When would it be ethically correct not to acquire information?

Ralph Hertwig: One paradigmatic case concerns the attempt to contain the detrimental consequences of prejudices: How can we protect ourselves against factors that we don’t want to influence our decisions? In such cases, deliberate ignorance can protect us and even make us better people. One powerful example of this is an investigation conducted by two economists in the 1990s. It shows that one of the factors why we see female musicians in classical orchestras in considerably greater numbers today than in the past is "blind auditioning". The candidates for an opening in the orchestra perform behind a curtain and cannot be seen during their audition so that their gender and appearance cannot influence the committee’s decision.

Christoph Engel: Deliberate ignorance also has an important function in the legal area. One well-known example comes from US law. Information about the defendant's criminal history must not be introduced during trial. This would be considered prohibited "character evidence". That's because criminal behaviour in the past should not be used as evidence of whether the defendant committed the crime with which they have now been charged. However, in some cases the prosecutor leaks the information to influence the jury. A good defence attorney will protest against this violation of the rules. But what happens next? Normally, the judge instructs the jury to disregard this information. But there is impressive psychological evidence showing that jurors find it very difficult not to consider information they have already heard. For a fair trial it is therefore paramount to make sure that such information isn't mentioned in the first place. This is where it gets difficult for the law. What happens if somebody mentions prohibited information regardless? In my opinion, a bright line rule is in order: that person should lose their case. As a deterrent, I think this radical solution is a better option in the end than attempting to remove information which is already in the jury's heads.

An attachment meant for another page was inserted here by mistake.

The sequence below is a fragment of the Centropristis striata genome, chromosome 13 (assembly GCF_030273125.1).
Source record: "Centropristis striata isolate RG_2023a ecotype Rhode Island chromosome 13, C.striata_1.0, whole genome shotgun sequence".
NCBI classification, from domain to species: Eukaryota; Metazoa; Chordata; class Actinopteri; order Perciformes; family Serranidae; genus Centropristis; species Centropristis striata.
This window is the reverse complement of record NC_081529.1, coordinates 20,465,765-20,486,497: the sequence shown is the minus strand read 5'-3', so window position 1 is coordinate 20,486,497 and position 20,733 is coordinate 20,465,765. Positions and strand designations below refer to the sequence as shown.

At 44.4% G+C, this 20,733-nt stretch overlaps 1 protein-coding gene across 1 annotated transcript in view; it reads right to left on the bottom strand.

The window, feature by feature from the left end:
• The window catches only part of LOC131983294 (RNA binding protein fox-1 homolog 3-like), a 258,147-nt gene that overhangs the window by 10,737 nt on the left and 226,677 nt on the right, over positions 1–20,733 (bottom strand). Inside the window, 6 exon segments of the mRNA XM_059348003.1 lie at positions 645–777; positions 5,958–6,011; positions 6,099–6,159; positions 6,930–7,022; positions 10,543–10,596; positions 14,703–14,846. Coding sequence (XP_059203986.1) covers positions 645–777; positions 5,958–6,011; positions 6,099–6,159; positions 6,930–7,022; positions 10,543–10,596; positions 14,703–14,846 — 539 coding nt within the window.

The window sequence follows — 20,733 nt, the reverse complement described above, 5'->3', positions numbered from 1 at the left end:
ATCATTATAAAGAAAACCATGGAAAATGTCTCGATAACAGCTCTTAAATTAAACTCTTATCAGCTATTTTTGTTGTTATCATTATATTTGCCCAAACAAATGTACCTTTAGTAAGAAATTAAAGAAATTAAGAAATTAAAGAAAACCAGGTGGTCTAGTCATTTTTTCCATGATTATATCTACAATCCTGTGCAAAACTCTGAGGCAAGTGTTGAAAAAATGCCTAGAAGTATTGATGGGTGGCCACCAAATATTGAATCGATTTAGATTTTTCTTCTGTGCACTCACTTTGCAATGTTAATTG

What role do the internet and digitization play for deliberate ignorance?